The winning goal was from one of his superbly struck corners. The golden rule of crosses is that the quicker they come in, the harder they are for the defence to deal with, and Veron whipped the ball in at pace for Boselli's header.
The outstanding moment, though, was the equalising goal. Picking up possession around the half-way line in the left channel, Veron moved across, picked his moment and then threaded a superb pass into the path of Cellay, bursting forward from right back. It caught Cruzeiro by surprise - the art of a good pass - and Cellay's low cross was turned in by Gaston Fernandez.
It is a moment that I hope got Toninho Cerezo, now coaching the Arab Emirates, up on his feet and applauding. Not just because he starred for years for Atletico, Cruzeiro's big local rivals, but because it was a touch of pure creative midfield play, of the type which he spent over 20 years producing with such distinction.
Comments on the piece in the space provided. Other questions on South American football to firstname.lastname@example.org, and I'll pick out a couple for next week.
From last week's postbag:
Q) With the recent success of Shakhtar in the UEFA Cup and of course the part their Brazilian contingent played in winning the trophy, is there any chance of the likes of Willian, Fernandinho, Jadson, Luiz Adriano, Ilsinho forcing there way into contention for Dunga's plans for the World Cup or is it simply a case of the Ukraine league not being well enough regarded or their achievements not being significant enough to register with the Brazilian public?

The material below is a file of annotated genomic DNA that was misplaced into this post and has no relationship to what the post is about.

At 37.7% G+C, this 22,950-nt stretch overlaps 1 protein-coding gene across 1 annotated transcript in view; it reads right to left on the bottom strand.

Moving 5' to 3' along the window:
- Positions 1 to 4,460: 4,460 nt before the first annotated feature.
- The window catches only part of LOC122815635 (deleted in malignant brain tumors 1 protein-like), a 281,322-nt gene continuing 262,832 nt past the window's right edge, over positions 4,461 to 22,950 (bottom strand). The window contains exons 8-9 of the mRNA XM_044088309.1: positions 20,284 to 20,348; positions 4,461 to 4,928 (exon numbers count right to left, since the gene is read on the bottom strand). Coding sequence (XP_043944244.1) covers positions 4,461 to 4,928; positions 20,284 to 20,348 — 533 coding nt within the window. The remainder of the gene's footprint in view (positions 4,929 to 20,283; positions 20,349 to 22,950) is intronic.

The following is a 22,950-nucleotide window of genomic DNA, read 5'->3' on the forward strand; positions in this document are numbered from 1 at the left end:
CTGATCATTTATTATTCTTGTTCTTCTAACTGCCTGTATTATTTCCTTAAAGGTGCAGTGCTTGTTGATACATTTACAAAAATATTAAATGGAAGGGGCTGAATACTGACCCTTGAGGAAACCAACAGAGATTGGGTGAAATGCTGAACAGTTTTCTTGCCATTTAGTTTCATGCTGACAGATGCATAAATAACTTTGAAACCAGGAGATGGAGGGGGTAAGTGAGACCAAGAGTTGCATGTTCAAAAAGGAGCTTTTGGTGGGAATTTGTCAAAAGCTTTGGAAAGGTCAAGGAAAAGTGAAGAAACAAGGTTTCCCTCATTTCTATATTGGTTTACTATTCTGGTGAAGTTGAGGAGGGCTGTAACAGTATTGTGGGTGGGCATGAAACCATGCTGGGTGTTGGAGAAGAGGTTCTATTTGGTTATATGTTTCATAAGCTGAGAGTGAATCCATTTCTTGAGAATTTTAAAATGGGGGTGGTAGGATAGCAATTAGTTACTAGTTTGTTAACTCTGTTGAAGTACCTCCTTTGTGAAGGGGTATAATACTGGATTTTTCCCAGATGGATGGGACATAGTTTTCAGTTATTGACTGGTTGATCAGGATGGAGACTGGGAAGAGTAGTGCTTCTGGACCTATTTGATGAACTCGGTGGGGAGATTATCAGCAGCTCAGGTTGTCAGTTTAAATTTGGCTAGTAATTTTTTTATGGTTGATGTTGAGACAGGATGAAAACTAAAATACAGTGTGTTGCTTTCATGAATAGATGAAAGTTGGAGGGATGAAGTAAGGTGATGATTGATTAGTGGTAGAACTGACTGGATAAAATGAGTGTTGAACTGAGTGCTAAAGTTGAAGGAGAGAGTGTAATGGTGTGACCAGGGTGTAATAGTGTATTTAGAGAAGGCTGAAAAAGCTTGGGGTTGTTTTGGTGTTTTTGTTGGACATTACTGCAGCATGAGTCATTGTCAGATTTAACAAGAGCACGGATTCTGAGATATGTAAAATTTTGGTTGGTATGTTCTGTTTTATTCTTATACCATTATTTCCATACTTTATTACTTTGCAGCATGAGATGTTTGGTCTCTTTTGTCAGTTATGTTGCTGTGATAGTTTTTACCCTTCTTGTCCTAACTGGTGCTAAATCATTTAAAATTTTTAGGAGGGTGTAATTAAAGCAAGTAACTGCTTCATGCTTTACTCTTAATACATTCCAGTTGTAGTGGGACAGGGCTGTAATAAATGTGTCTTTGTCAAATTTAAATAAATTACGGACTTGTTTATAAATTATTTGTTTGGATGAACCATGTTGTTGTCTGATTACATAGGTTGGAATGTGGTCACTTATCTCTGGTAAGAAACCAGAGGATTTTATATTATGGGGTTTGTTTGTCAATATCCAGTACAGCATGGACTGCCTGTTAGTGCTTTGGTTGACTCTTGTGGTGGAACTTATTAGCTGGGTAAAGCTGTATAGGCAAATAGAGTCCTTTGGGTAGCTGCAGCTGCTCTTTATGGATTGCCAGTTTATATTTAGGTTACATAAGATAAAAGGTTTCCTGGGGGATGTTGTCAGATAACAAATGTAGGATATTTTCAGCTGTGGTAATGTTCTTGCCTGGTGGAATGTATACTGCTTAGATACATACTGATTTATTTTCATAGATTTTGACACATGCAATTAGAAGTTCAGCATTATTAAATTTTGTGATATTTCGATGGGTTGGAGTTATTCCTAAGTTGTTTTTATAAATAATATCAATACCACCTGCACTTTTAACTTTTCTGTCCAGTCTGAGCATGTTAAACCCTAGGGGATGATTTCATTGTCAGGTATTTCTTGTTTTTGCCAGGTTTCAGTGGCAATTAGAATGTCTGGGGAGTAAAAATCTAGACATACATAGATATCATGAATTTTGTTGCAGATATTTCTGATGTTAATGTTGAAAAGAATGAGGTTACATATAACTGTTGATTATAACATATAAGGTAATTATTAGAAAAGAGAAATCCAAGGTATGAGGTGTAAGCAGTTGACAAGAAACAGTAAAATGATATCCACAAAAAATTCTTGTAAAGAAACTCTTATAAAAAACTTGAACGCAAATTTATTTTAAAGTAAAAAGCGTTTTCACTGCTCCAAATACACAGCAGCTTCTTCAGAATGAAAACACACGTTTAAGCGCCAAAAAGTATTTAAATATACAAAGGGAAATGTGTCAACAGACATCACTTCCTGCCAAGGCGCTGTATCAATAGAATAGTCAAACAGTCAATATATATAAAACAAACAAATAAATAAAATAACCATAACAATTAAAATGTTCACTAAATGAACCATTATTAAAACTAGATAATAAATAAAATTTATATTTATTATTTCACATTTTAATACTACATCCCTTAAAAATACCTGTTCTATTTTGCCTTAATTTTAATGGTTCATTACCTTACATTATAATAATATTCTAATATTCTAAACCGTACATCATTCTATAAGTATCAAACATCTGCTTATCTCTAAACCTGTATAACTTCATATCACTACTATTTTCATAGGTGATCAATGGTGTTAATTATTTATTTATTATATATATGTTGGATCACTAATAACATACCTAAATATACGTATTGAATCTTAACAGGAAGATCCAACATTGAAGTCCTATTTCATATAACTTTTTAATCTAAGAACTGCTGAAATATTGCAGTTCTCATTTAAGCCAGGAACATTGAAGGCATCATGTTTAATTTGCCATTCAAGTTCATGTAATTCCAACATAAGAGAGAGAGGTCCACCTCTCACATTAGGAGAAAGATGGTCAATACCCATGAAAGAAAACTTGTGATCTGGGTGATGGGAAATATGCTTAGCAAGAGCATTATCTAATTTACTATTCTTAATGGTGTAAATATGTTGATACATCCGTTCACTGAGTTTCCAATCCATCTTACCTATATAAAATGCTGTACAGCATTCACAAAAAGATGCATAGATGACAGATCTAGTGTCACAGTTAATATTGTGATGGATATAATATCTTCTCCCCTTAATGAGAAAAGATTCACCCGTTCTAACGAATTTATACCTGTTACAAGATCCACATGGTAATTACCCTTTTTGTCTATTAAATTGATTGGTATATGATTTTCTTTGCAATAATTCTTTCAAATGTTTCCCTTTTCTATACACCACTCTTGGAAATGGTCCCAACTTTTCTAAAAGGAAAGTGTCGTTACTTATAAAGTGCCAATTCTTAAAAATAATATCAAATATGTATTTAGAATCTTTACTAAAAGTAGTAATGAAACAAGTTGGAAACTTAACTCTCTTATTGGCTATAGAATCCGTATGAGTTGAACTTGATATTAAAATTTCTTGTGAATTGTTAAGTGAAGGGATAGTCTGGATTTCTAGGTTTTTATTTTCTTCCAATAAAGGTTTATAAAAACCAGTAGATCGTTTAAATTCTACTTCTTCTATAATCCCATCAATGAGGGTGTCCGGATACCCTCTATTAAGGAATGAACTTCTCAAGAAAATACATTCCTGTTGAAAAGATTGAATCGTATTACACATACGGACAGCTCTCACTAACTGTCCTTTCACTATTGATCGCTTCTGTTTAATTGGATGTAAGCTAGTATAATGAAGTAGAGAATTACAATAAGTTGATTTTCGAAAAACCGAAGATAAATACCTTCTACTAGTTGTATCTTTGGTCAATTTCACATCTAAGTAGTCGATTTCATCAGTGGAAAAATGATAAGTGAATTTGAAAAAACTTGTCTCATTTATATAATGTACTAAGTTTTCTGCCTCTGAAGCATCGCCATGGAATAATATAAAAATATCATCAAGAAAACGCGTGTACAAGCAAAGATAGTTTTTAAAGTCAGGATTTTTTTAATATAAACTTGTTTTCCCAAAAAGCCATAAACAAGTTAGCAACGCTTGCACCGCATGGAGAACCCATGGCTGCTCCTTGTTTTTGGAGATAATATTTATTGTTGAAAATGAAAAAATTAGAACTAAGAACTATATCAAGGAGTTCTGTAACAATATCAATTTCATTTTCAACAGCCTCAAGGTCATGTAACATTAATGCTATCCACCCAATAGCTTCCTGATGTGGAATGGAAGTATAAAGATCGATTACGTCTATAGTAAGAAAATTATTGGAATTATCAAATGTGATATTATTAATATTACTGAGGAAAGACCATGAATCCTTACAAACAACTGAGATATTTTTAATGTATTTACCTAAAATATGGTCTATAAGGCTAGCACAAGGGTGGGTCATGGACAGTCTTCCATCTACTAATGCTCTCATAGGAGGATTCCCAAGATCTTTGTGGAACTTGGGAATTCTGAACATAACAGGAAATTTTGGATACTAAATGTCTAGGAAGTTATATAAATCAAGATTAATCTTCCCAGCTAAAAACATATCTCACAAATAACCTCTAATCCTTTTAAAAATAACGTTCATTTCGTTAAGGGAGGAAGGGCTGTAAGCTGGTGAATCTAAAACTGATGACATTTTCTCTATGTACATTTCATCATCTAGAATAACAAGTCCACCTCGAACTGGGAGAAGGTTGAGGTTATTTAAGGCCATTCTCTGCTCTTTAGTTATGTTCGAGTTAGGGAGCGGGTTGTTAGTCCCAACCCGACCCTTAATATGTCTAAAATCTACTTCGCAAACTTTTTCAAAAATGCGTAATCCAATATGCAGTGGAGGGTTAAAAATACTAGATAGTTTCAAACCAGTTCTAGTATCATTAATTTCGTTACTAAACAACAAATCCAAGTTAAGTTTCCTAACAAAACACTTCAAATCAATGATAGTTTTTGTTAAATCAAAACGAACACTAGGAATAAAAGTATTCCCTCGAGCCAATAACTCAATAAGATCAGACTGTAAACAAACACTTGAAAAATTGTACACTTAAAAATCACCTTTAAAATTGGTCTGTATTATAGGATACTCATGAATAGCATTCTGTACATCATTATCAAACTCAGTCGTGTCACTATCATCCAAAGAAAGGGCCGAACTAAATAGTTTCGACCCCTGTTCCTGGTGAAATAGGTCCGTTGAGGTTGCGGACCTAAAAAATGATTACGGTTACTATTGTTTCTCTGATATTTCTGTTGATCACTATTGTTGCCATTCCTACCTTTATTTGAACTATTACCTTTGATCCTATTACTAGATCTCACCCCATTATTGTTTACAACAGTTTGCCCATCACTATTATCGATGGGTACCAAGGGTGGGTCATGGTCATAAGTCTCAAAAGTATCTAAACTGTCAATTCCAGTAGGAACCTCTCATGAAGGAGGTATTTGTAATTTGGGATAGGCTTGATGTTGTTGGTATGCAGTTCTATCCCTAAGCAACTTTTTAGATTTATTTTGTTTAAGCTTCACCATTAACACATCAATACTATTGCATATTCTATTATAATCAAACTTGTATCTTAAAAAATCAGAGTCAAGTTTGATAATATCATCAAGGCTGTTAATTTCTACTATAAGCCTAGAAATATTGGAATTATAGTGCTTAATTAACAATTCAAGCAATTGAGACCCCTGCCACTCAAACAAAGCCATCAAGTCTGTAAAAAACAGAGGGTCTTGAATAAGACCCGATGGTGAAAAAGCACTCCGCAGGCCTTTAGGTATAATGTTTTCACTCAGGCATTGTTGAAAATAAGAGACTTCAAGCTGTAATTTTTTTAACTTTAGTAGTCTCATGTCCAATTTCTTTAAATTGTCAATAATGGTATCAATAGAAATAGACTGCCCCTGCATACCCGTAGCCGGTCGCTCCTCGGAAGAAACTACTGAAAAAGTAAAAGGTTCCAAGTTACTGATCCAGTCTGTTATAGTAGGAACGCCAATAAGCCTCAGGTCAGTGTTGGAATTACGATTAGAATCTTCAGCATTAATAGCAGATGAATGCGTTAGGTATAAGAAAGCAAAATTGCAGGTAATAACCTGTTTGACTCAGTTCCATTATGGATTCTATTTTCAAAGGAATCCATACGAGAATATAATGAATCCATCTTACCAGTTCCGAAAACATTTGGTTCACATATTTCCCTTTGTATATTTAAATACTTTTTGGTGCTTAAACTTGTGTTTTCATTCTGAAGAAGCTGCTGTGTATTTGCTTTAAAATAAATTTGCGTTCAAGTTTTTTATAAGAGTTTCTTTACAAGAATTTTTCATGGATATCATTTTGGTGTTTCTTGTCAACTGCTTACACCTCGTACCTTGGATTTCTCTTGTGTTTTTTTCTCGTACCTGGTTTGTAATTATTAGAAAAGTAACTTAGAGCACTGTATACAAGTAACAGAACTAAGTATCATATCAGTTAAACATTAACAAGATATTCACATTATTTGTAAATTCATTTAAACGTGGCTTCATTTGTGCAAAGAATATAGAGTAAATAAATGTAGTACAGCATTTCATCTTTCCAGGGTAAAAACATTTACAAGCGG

A) No, I don't think Dunga works like that. Elano got in while he was at Shakhtar - in fact while things were not going particularly well for him there, and Dunga also made a point of giving opportunities to a number of Russian based players.
The problem faced now by the players you mentioned - and others on the outside - is that Dunga seems to have formed his group. The players he has chosen have won the Copa America, the Confederations Cup and are leading South America's World Cup qualification table, so it's hard for others to break in before the World Cup. The left back position still looks up for grabs, but apart from that it's going to take something special - or an injury to a first choice player - for an outsider to make a late run.
Q) What can you tell me about Taison? I've been reading a bit about him and everything I've read suggests he will be one of the next big signings from South America. He bagged four awards last season in the Rio Grande do Sul championship (best player, forward, top scorer and biggest revelation). From what I've read he seems to be very quick, good with the ball at his feet and a great finisher. Is there any suggestion as to where he'll go to if the European move does come off?
A) A fair description - lightning quick, with and without the ball, and with an eye for goal, the 21 year old is yet another quality product to roll of the production line of Internacional of Porto Alegre.
He's a huge, huge promise - but time for a word of caution. The goals were rolling in in his state championship and in the early stages of the Brazilian Cup. But you always have to bear in mind that the standard of play here is appallingly low. Reputations - of teams and individuals - can be built up much too easily. With the possible exception of Sao Paulo, the state tournaments are a waste of everyone's time. Once you get to the real stuff it was clear that all the 'get Taison in the Brazil side' talk was premature. Some of his recent displays have been dismal - in the two legged Recopa (a European Super Cup equivalent) against LDU of Ecuador he was anonymous as his side lost 4-0 on aggregate.
This is all part of growing up in public. I think he has an enormous future, but there are stages he still has to go through, and I expect him to do that with Internacional for a while longer. They are a well run club, and I think they will e very reluctant to sell until they've enjoyed having him for a year or two. He's under contract til the end of 2013.